Sale of the Week: what the $6.2-million sale of this Mississauga mansion tells us about real estate auctions

Sale of the Week: what the $6.2-million sale of this Mississauga mansion tells us about real estate auctions



Address: 2290 Saxony Court
Neighbourhood: Mississauga
Agent: Sam Allan McDadi, Sam McDadi Real Estate Inc., Brokerage in association with Ritchies Auctioneers

The Property: A four-storey mansion offering 18,000 square feet of white-oak floors under 23-foot ceilings. Its 1,600-square-foot master suite has a room-sized walk-in closet and an enormous en suite washroom. The independent nanny’s quarters on the fourth floor are larger than most Toronto condos, and they’re accessible by elevator. The residence is situated on a half-acre lot among several multi-million-dollar homes, and is a short drive away from the University of Toronto’s Mississauga campus.

The History:  The Cerny Residence—a landmark turn-of-the-century Georgian revival home that once sat here—was extensively damaged by fire in 2006. Michael Cerny of Ambassador Fine Custom Homes bought the property, then built the existing mansion for about $7 million (the white exterior limestone alone cost $1 million). Attempts to sell the new home at an MLS listed price of $11,000,000 failed over the next three years, prompting yesterday’s auction, at which it was expected to go for half that.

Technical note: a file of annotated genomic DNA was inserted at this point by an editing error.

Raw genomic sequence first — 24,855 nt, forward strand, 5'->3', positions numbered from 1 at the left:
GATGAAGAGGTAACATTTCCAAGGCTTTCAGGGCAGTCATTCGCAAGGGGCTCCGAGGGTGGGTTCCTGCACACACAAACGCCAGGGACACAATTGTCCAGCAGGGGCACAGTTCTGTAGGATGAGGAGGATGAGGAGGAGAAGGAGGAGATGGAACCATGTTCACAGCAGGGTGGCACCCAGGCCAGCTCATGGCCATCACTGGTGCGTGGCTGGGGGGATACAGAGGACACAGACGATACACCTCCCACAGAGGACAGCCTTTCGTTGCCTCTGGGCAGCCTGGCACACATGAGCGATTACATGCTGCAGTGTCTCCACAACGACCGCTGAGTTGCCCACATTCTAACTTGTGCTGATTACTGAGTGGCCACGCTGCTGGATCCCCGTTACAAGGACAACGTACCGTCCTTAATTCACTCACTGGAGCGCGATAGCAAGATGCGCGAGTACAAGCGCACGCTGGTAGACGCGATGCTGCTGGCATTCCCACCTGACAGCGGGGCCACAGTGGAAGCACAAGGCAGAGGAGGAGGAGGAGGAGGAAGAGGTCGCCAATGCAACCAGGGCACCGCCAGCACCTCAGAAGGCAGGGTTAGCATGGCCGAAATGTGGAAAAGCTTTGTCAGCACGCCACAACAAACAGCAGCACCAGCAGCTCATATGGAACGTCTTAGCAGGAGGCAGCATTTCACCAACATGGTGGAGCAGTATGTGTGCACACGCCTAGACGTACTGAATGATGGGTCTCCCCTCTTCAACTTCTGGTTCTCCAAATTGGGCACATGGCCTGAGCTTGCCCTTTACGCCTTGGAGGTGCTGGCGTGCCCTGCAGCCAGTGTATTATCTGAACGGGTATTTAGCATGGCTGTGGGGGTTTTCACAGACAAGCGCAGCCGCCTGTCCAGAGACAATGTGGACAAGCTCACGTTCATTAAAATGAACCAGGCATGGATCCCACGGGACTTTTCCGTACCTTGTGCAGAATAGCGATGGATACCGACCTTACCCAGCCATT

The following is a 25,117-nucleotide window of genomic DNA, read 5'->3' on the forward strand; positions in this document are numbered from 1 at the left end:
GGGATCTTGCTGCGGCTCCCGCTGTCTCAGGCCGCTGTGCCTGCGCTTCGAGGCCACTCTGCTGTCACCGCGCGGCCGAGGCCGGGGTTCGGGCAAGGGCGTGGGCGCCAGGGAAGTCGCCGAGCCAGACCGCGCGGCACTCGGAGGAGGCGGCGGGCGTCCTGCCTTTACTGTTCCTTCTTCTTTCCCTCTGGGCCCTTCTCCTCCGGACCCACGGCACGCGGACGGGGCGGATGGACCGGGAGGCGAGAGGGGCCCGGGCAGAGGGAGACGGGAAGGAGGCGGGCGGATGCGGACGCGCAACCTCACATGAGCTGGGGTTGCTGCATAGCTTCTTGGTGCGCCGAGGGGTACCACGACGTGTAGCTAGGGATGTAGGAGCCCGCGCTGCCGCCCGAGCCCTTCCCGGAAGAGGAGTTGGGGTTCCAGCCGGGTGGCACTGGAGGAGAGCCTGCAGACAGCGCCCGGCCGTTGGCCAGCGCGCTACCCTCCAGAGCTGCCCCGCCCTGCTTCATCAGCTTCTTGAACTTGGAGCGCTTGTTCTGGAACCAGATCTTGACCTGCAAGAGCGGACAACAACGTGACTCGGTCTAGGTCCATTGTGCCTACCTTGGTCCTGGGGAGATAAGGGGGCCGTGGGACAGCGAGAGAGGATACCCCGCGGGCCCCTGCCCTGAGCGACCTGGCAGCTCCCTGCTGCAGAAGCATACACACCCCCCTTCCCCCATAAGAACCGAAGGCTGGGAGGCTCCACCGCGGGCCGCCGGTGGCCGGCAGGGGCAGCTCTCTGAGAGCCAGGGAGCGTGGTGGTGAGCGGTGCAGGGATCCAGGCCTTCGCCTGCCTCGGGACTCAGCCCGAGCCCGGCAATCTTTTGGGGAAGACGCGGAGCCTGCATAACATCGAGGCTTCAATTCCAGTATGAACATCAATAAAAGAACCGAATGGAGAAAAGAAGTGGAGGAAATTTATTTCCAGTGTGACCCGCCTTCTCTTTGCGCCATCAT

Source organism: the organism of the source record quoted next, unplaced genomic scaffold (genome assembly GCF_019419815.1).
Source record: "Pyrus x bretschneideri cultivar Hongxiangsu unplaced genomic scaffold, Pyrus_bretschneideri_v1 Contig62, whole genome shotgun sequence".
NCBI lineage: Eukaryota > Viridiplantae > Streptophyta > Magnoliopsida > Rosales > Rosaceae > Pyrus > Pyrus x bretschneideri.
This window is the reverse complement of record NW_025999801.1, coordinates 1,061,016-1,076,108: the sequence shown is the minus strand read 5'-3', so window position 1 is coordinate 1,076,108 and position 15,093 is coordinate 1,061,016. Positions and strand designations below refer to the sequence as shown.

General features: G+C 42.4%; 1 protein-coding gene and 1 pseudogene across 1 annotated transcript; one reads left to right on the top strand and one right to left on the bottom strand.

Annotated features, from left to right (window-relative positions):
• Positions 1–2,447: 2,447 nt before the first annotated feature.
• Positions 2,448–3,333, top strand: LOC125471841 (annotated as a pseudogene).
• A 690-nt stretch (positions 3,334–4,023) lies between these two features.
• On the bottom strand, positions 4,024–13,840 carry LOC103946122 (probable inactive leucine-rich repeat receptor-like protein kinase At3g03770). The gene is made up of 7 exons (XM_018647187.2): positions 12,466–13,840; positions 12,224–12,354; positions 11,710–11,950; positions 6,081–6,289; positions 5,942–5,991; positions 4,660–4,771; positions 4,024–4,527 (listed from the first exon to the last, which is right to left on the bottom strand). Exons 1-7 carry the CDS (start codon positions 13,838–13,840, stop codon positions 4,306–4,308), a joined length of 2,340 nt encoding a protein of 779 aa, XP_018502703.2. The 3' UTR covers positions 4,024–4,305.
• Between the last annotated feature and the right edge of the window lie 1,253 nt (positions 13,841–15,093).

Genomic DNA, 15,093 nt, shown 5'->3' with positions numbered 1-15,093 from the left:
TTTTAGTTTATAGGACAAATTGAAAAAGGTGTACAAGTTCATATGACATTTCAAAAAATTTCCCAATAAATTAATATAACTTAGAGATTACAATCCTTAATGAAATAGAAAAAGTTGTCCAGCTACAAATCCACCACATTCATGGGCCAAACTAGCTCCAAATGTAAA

The Fate: As per Ritchies’s confidentiality guidelines, the buyer of the home remains anonymous. Unless the new owner plans to make this mansion a long-term abode, he or she may end up stuck in the same selling trap as the builder. These audacious digs far surpass the price the Mississauga market is typically willing to pay. In the near future, a 24,000-square-foot mansion planned for a nearby lot will provide some context—and some lively competition.

The Sale: Ritchies started the bidding at $5.5 million yesterday, hoping to close at around $6 million—a price cut worth the international publicity. The auction exceeded expectations by closing at $6.2 million after five bids, but it still failed to recoup the mansion’s construction costs. This sale suggests that no-reserve auctions are best left to folks who are willing to take a major financial hit in order to unload a luckless property. A minimum price may decrease the seller’s risk, but it may also result in no sale at all, as in the case of this unit in the troubled Trump Tower. The most expensive Mississauga residence sold in 2012 went for $7.5 million. It was located on tony Doulton Drive, a mere half-dozen mega mansions away.

By the Numbers:
• $6,200,000
• $4,000,000 of house contents were also auctioned
• $25,000 deposit required on auction day for successful bidder
• 18,000 square feet
• 90 days maximum closing date
• 23-foot coffered ceilings
• 15 minutes of bidding
• 10 per cent deposit required within 5 business days of the auction
• 9 bathrooms
• 7 bedrooms
• 4 storeys
• 3 years unsold on MLS
• 1 Photoshopping controversy